Learning community: Theories
A powerful learning environment: working in learning communities
Our society is changing very fast. The availability of multimedia means that knowledge is available ever quicker and more easily. The key question about how to inform yourself is no longer that of the accessibility or availability of the information. It is rather the need for the selection of all the available information and the applicability of the available information to the particular situation.
Studying and learning together in a group based on common interests will set in motion a process during which the participants make a selection from the mass of sources and combine the content to form a coherent opinion. This makes it possible for every participant to expand his or her knowledge base, while at the same time adapting the communally assembled knowledge to the particular needs and tasks.
Learning as a group stimulates a range of learning processes. In addition to the learning the content from external sources, there is also the powerful learning from the experience of others. Together articulating and searching for coherence and understanding deepens the acquisition of content. At the same time, group learning can have a big effect on the communal feeling between people. It gives insights into group dynamics and into the role of the individual in a (learning) group. As well as the learning about the content on which the group is focused, it also gives a great deal of self-insight in the area of one’s own learning and knowledge acquisition.
An ever increasing number of volunteers are going to take on the role of process manager for learning groups. The exact content of the role of the manager of such a group will depend upon the working characteristics of that group and on the diversity of learning processes. The manager will no longer be the sole source of the knowledge given to and made available for use by the participants. Rather will the manager supervise and support the process, while at the same time respecting the rights of ownership of each participant.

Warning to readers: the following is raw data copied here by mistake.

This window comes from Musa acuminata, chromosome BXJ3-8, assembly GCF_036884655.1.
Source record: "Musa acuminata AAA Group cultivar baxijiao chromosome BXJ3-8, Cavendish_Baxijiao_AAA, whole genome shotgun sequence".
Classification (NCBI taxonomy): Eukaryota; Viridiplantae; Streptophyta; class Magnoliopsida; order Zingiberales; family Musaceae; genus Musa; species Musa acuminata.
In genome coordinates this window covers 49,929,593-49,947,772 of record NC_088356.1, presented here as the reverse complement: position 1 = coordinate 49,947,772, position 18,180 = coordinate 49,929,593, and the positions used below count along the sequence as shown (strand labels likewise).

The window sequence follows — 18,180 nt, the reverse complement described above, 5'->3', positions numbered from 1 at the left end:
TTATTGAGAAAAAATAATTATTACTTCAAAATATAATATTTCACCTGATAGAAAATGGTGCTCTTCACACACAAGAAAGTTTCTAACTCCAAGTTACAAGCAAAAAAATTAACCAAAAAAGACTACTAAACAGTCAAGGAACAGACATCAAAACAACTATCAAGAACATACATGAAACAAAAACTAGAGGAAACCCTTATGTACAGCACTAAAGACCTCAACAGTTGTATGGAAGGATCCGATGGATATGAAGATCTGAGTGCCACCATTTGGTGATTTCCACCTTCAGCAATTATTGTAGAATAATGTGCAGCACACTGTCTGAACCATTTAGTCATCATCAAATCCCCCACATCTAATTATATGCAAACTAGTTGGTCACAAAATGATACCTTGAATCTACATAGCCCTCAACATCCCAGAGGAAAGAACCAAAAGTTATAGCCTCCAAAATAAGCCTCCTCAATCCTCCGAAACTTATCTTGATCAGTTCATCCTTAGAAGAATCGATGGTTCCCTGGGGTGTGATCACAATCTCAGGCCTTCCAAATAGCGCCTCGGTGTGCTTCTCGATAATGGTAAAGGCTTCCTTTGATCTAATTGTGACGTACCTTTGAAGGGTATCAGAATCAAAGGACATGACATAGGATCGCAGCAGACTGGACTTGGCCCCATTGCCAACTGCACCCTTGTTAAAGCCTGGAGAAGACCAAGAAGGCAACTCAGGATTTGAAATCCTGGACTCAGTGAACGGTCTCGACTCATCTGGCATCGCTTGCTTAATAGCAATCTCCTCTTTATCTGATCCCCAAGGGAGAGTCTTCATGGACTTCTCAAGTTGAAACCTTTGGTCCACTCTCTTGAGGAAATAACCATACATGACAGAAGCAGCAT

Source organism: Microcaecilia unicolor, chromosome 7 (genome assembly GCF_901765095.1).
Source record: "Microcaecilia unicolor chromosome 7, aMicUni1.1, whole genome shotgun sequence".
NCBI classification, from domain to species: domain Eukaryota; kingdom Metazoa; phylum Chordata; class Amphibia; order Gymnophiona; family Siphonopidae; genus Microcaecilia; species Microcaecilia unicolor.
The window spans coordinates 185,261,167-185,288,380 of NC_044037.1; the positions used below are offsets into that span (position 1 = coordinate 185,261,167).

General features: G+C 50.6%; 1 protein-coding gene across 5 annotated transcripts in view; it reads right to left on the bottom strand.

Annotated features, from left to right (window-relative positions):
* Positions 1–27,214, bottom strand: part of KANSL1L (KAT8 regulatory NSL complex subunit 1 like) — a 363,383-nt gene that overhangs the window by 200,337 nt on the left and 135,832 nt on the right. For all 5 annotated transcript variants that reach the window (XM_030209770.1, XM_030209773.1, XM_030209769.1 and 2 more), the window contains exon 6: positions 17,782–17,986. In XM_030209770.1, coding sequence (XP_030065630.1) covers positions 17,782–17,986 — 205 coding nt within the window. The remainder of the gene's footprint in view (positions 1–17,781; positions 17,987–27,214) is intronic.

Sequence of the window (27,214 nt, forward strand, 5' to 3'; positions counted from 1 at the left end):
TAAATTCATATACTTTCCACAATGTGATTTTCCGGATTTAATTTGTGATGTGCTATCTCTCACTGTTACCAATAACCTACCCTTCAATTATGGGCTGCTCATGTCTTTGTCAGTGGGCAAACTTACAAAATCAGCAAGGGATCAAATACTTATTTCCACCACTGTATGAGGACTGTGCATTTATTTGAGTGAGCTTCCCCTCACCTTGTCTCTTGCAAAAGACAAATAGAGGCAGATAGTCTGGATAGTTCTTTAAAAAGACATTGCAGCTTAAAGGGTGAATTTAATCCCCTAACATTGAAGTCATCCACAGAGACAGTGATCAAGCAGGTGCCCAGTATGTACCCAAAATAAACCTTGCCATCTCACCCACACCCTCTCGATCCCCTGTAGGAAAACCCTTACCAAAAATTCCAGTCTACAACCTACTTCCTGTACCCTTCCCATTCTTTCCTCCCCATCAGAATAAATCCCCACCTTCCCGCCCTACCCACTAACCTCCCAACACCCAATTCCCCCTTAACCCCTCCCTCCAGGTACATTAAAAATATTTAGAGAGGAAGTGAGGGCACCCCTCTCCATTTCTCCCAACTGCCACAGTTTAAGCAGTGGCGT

In the attachment you can find a ppt in which one approach to starting up a group discussion about the creation of a learning community. This ppt can be used as the starting point from which to come to an agreement about how this form of learning can take shape within your own organisation.
This ppt also gives a description of the role that a process manager can assume. A process manager may give support during the starting up of a learning group or when supporting the functioning of the various learning processes while the learning community is functioning.
- Verbiest E., Professionele leergemeenschappen. Een inleiding. Garant, 2016, 121p.
- Van Keulen H. e.a., Professionele leergemeenschappen in onderwijs en lerarenopleiding. In: Tijdschrift voor lerarenopleiders, 36(4), 2015, p. 143 – 160.
- Schelfhout W. e.a., Vakdidactische leergemeenschappen, een antwoord op professionaliseringsbehoeften bij leraren voortgezet onderwijs? De rol van de procescoach. In: Tijdschrift voor lerarenopleiders, 36(4), 2015, p. 63 – 82.
Community of Practice
From cogito ergo sum to communicamus ergo sum
Community of Practice (as a constructionism ‘structure’) involves a concern with the dialogic processes by which human beings, their values, and their commonsense, scientific knowledge and communities are both produced and reproduced in conversation
Community of practice as a community of meaning building
One of the prominent strengths of the constructionist perspective is that it seeks to open the door to a fuller interweaving of disparate communities of meaning – and hence meaning is born in the act of appreciation.
No one’s words or actions, write the authors, have meaning by themselves;
meaning requires “supplementation” or another’s assent, much like a handshake that requires both people to be meaningful.